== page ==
“The interest-rate environment and competitive lending conditions continue to pose challenges for many institutions. Some banks have responded to this environment by ’reaching for yield’ through higher-risk and longer-term assets,” FDIC chairman Martin Gruenberg said in remarks accompanying the release of the quarterly data. An added worry: Much of this lending for longer is in the booming area of commercial real estate, where borrowers finance offices and apartment buildings typically with loans that have fixed-rate periods from three to 10 years. The rise in bank assets with longer maturities is a side effect of nearly a decade of historically low interest rates. Those have pinched bank profits and led more firms to lend for longer to try to capture more yield. So far, that hasn’t proven a problem as long-term rates have remained low, despite the Federal Reserve increasing short-term rates, and credit quality has stayed strong.
Regulators have warned, though, that the growing share of longer-term and commercial-real estate loans at some banks could be risky. By locking in longer terms for loans at lower rates, banks could face a profits squeeze if they have to raise deposit rates sharply in the future. And a heavy concentration in commercial real-estate loans could become an issue if credit issues begin to crop up. Across all banks, the percentage of total assets that are at a fixed rate for more than five years was 27.5% in the second quarter of 2017, its highest since the FDIC started tracking it in 1984. The metric reached 33.7% in the second quarter at smaller banks with $1 billion to $10 billion in assets. Commercial real-estate loans made up 31.5% of assets at those midsize banks in the quarter, up from 25.7% in the second quarter of 2012. The figure is far lower at bigger banks, at 6.4%, and has remained steady in recent years.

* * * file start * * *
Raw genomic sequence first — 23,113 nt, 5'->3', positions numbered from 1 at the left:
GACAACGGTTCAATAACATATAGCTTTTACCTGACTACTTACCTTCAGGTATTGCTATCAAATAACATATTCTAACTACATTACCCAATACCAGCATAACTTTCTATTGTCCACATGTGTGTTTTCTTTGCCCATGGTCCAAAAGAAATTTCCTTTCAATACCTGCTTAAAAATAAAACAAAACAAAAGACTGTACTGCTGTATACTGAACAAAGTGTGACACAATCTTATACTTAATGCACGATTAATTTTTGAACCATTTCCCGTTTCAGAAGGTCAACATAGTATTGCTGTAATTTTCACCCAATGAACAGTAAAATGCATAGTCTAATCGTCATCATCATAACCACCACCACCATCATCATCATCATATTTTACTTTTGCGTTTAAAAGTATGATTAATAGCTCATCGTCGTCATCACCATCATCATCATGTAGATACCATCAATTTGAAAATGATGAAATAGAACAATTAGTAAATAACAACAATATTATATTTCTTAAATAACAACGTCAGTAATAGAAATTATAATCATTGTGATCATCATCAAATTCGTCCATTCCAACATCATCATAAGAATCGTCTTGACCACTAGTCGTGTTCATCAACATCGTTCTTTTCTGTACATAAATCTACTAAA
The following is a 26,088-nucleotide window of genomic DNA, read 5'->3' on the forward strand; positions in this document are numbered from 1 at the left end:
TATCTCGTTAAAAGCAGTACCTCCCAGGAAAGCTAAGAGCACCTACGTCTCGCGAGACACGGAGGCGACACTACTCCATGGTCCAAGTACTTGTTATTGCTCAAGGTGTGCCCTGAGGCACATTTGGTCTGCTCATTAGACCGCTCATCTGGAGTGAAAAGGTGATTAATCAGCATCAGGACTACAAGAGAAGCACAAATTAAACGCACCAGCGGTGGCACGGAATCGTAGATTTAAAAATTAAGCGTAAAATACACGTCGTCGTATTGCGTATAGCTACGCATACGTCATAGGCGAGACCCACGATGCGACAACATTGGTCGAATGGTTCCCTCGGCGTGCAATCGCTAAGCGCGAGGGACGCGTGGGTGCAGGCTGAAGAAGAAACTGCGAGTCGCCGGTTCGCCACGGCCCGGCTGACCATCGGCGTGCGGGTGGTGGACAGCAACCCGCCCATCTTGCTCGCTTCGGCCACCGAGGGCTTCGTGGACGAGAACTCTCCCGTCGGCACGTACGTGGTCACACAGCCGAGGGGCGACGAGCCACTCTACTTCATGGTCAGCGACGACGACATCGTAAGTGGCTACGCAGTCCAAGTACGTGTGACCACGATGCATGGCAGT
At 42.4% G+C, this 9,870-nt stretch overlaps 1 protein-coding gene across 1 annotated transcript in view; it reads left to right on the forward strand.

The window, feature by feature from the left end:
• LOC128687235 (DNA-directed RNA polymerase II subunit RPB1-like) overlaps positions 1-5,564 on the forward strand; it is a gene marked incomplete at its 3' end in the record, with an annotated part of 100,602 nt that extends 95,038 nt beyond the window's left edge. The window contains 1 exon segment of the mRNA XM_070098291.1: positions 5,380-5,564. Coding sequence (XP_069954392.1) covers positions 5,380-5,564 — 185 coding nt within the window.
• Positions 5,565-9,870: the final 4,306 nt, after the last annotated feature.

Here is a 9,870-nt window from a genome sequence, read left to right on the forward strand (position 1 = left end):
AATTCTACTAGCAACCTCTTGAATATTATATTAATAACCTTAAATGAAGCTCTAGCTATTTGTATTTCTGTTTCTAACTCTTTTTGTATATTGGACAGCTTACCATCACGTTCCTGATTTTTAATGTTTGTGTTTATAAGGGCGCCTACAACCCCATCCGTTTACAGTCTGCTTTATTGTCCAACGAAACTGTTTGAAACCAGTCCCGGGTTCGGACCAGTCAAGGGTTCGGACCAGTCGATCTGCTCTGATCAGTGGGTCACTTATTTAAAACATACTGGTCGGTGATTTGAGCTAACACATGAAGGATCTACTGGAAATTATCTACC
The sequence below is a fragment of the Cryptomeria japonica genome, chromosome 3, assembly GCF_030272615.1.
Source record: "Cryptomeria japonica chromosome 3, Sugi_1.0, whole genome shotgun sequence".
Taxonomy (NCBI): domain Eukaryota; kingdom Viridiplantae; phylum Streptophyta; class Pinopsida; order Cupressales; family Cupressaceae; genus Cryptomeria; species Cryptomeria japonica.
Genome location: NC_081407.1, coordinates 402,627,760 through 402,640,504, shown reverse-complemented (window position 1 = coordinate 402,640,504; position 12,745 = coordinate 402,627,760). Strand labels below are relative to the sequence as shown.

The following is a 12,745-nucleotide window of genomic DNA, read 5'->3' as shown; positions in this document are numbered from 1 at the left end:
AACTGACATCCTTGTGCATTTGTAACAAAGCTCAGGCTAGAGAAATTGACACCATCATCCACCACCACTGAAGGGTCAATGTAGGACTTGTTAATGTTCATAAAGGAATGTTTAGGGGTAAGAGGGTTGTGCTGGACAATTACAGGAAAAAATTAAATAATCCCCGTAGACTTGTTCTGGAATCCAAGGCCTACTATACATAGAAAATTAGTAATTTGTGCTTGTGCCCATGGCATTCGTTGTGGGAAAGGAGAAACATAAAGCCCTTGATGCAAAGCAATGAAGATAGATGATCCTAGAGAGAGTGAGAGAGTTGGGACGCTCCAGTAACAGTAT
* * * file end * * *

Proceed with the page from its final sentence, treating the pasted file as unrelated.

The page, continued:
Banks largely make money in two ways: from lending and fees. Smaller lenders tend to rely more on lending profits than bigger banks that have fee businesses like wealth management. Lending profits typically come from the difference between what banks pay out on deposits and what they earn on loans and securities. But rock-bottom interest rates following the financial crisis eroded these margins across the industry, leading some banks to make longer-term loans to try to get similar yields. Growing their volume of loans also helped them compensate. The firms that were often hungriest for bank debt in recent years were commercial-real estate borrowers. Between 2015 and early 2017, commercial-real-estate loans generally grew at a pace above a 10% annual rate at smaller lenders, according to Federal Reserve data. That rate, now around 9%, has helped banks compensate for a slowdown in general business lending. Much of that lending is floating rate, meaning banks face less risk from rising rates. As banks chased commercial-real-estate borrowers, competition led to more favorable lending terms. “Every meeting I went to, bankers said, ‘We’re not going to go past five years” on commercial real-estate, said Scott Hildenbrand, chief balance sheet strategist at Sandler O’Neill & Partners. Within a year or so, the bankers were saying, ‘We’re not going to go past 10 years.”